United States District Court, N.D. Oklahoma
OPINION AND ORDER
TERENCE C. KERN UNITED STATES DISTRICT JUDGE
the Court is the Motion to Dismiss Plaintiff's Petition
pursuant to Fed.R.Civ.P. 12(b)(6), filed by Defendant Triumph
Aerostructures - Tulsa, LLC (“Triumph”) Doc. 11.
Plaintiff Don Christensen opposes the motion. Doc. 12.
Don Christensen, a former Triumph employee, sued Triumph in
Tulsa County, Oklahoma, District Court on September 5, 2018,
alleging claims of discrimination based on disability in
violation of the Americans with Disabilities Act of 2008
(“ADA”), as amended by the ADA Amendments Act
(“ADAAA”), and the Age Discrimination in
Employment Act of 196 as amended, 29 U.S.C. § 621 et
seq. (“ADEA”). Petition, Doc. 2-2. Triumph
removed the case to federal court on October 3, 2018,
pursuant to 28 U.S.C. §§ 1331, 1441(a)-federal
question jurisdiction. Notice of Removal, Doc. 2.
pending motion, Triumph asserts that Plaintiff's claims
are subject to dismissal because he failed to timely exhaust
the administrative process with the Equal Employment
Opportunity Commission (“EEOC”), as required by
42 U.S.C. §2000e-5(e)(1), and-after receiving a Notice
of Right to Sue from the EEOC-failed to file his lawsuit
within 90 days, as required by 29 U.S.C. §626(e), 29
C.F.R. §1601.28(e)(1) and 42 U.S.C. §2000e-5(f)(1).
Federal Express Corp. v. Holowecki, 552 U.S. 389
(2008), Plaintiff argues he properly exhausted the
administrative process by completing and submitting his
General Intake Questionnaire to the EEOC on August 21, 2017,
via certified mail.
Allegations of the Complaint
state court petition alleges he was terminated by Triumph on
October 31, 2016. Doc. 2-2, Petition, ¶34. He filed his
charge of discrimination on October 18, 2017. Doc. 11-1, EEOC
Notice. On November 6, 2017, Plaintiff filed a perfected
Charge with the EEOC alleging age and disability
discrimination and retaliation against Triumph. Doc. 11-2,
EEOC Charge. The EEOC served its Notice and Right to Sue on
Plaintiff's attorneys on June 6, 2018. Doc. 11-3. The
notice gave Plaintiff a deadline of 90 days from receipt of
the notice-i.e., until September 4, 2018-to file his
ADA and ADEA claims in federal or state court. Id.
filed his Petition in Tulsa County District Court on
September 5, 2018-91 days after issuance of the Right to Sue
letter. The Petition asserts claims for discrimination and
retaliation pursuant to the Americans With Disabilities Act
(“ADA”), 42 U.S.C. §12101 et seq.,
as amended by the ADA Amendments Act (“ADAAA”),
and the Age Discrimination in Employment Act, 29 U.S.C.
§ 621, et seq. (“ADEA”). Triumph
removed the case to federal court, and subsequently filed a
Motion to Dismiss pursuant to Fed.R.Civ.P. 12(b)(6), alleging
that Plaintiff had failed to exhaust the required
administrative process and timely file his claims, and
therefore, his claims for retaliation and discrimination were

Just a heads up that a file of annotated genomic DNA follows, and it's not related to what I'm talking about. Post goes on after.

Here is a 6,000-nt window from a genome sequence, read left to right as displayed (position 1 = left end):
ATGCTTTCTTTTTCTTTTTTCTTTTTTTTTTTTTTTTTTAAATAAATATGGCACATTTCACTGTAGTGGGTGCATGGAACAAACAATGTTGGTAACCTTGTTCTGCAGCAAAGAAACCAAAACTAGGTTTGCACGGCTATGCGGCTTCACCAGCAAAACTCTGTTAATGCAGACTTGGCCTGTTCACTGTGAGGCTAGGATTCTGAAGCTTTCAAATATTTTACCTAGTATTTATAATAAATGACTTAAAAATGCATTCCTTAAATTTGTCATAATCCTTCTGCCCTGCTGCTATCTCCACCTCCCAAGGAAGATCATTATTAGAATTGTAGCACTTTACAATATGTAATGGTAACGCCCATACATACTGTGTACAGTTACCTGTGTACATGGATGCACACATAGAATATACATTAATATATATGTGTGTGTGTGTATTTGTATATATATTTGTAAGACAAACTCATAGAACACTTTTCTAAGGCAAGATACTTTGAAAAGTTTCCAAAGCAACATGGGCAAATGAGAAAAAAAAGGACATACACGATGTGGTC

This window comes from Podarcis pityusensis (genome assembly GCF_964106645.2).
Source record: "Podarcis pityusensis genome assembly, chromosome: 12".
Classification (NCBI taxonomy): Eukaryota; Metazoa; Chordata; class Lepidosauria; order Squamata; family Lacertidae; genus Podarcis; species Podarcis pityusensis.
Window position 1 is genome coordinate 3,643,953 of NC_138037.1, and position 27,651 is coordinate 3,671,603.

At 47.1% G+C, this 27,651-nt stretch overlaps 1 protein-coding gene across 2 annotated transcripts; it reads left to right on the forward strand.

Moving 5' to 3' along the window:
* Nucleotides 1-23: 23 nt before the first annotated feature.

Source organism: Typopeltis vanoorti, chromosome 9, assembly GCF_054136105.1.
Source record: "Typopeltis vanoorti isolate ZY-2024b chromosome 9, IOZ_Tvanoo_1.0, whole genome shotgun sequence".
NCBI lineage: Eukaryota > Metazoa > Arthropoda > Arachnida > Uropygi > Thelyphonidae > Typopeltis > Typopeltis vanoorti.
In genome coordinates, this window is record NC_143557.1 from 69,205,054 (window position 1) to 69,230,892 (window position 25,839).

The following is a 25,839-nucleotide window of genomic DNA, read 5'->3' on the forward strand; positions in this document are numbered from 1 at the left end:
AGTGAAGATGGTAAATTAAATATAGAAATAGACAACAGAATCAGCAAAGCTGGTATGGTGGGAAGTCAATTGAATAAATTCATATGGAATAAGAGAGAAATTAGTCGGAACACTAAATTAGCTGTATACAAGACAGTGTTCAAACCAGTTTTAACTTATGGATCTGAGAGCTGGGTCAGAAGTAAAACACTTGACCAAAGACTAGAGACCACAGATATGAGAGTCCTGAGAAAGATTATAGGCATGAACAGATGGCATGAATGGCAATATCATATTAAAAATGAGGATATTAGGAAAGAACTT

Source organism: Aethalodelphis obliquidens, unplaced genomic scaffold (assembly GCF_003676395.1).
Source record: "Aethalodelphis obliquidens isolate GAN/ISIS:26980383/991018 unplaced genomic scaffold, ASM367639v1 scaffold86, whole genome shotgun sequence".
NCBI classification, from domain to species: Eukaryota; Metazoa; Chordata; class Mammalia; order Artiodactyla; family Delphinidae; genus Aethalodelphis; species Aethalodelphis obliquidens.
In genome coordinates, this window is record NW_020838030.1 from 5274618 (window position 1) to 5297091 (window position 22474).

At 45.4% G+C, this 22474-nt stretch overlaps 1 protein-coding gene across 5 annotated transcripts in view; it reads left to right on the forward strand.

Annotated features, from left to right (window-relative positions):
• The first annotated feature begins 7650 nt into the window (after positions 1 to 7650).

time-barred. Docs. 2, 11.
February 28, 2019-after briefing on the Motion to Dismiss was
complete-Triumph filed its Amendment to its Motion to
Dismiss. Doc. 18. In the Amendment, Triumph advised the Court
of the Tenth Circuit's opinion in Lincoln v. BNSF
Railway Company, 900 F.3d 1166 (10th Cir. 2018), which
overruled long-standing precedent that administrative
exhaustion is a jurisdictional prerequisite to suit and
submits the complaint to dismiss under Fed.R.Civ.P. 12(b)(1).
However, it argues the Complaint is still subject to
dismissal for failure to state a claim because it is clear,
from the face of the Complaint, that Plaintiff failed to
exhaust his administrative remedies.
Tenth Circuit has held that it is appropriate to resolve a
statute of limitations defense on a Rule 12(b)(6) motion
“when the dates given in the complaint make it clear
that the right sued upon has been extinguished.”
Sierra Club v. Okla. Gas & Elec. Co., 816 F.3d
666, 671 (10th Cir. 2016) (internal quotation marks omitted);
see also Wei v. Univ. of Wyoming, --- Fed.Appx. ---,
209 WL 117081 (10th Cir. 2019).
appellate court has stated that, in light of
Lincoln, the “distinction between a
jurisdictional requirement and an affirmative defense is
immaterial, ” and that “[t]he characterization is
important . . . only when the defendant has waived or
forfeited the issue[.]” Smith v. Cheyenne Ret.
Inv'rs L.P., 904 F.3d 1159, 1164 (10th Cir. 2018)
(quoting McQueen v. Colo. Springs Sch. Dist. No. 11,
488 F.3d 868, 873 (10th Cir.2007). Moreover, courts have
continued to dismiss claims for failure to exhaust
administrative remedies when the issue is raised as an
affirmative defense. Id. (“[I]n light of
Lincoln, if we agree that [Plaintiff] failed to
exhaust [his] administrative remedies we may affirm the
district court on alternative grounds.”) (citation
omitted); O'Kane v. Mead Johnson Nutrition Co.,
18-CV-273-CVE-FHM, 2019 WL 148667, at *3 (N.D. Okla. Jan. 9,
clear, based on Plaintiffs Complaint, that Plaintiff failed
to timely and properly exhaust his administrative remedies.